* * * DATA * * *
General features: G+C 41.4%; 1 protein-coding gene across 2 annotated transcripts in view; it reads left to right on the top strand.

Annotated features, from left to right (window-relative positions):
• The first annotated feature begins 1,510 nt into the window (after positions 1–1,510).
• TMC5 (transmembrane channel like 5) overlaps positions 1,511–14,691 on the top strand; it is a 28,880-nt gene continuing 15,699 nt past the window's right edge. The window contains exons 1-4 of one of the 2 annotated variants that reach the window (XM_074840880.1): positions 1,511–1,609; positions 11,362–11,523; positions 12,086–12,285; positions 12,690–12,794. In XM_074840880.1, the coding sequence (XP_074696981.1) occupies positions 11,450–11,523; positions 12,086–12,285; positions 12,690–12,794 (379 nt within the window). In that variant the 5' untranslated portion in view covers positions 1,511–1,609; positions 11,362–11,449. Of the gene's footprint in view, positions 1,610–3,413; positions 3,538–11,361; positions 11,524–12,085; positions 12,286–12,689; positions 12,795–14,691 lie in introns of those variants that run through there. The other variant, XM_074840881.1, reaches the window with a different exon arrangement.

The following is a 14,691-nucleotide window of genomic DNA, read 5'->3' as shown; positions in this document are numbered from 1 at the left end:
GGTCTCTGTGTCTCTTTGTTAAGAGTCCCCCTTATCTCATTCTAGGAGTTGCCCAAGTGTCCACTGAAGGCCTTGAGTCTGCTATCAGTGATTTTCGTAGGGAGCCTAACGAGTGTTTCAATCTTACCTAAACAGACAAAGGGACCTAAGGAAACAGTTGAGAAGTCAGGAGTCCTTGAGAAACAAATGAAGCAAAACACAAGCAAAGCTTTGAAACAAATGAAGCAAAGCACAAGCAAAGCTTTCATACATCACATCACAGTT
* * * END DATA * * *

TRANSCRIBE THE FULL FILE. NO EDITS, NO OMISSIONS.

General features: G+C 41.4%; 1 protein-coding gene across 2 annotated transcripts in view; it reads left to right on the top strand.

Annotated features, from left to right (window-relative positions):
• The first annotated feature begins 1,510 nt into the window (after positions 1–1,510).
• TMC5 (transmembrane channel like 5) overlaps positions 1,511–14,691 on the top strand; it is a 28,880-nt gene continuing 15,699 nt past the window's right edge. The window contains exons 1-4 of one of the 2 annotated variants that reach the window (XM_074840880.1): positions 1,511–1,609; positions 11,362–11,523; positions 12,086–12,285; positions 12,690–12,794. In XM_074840880.1, the coding sequence (XP_074696981.1) occupies positions 11,450–11,523; positions 12,086–12,285; positions 12,690–12,794 (379 nt within the window). In that variant the 5' untranslated portion in view covers positions 1,511–1,609; positions 11,362–11,449. Of the gene's footprint in view, positions 1,610–3,413; positions 3,538–11,361; positions 11,524–12,085; positions 12,286–12,689; positions 12,795–14,691 lie in introns of those variants that run through there. The other variant, XM_074840881.1, reaches the window with a different exon arrangement.

The following is a 14,691-nucleotide window of genomic DNA, read 5'->3' as shown; positions in this document are numbered from 1 at the left end:
GGTCTCTGTGTCTCTTTGTTAAGAGTCCCCCTTATCTCATTCTAGGAGTTGCCCAAGTGTCCACTGAAGGCCTTGAGTCTGCTATCAGTGATTTTCGTAGGGAGCCTAACGAGTGTTTCAATCTTACCTAAACAGACAAAGGGACCTAAGGAAACAGTTGAGAAGTCAGGAGTCCTTGAGAAACAAATGAAGCAAAACACAAGCAAAGCTTTGAAACAAATGAAGCAAAGCACAAGCAAAGCTTTCATACATCACATCACAGTT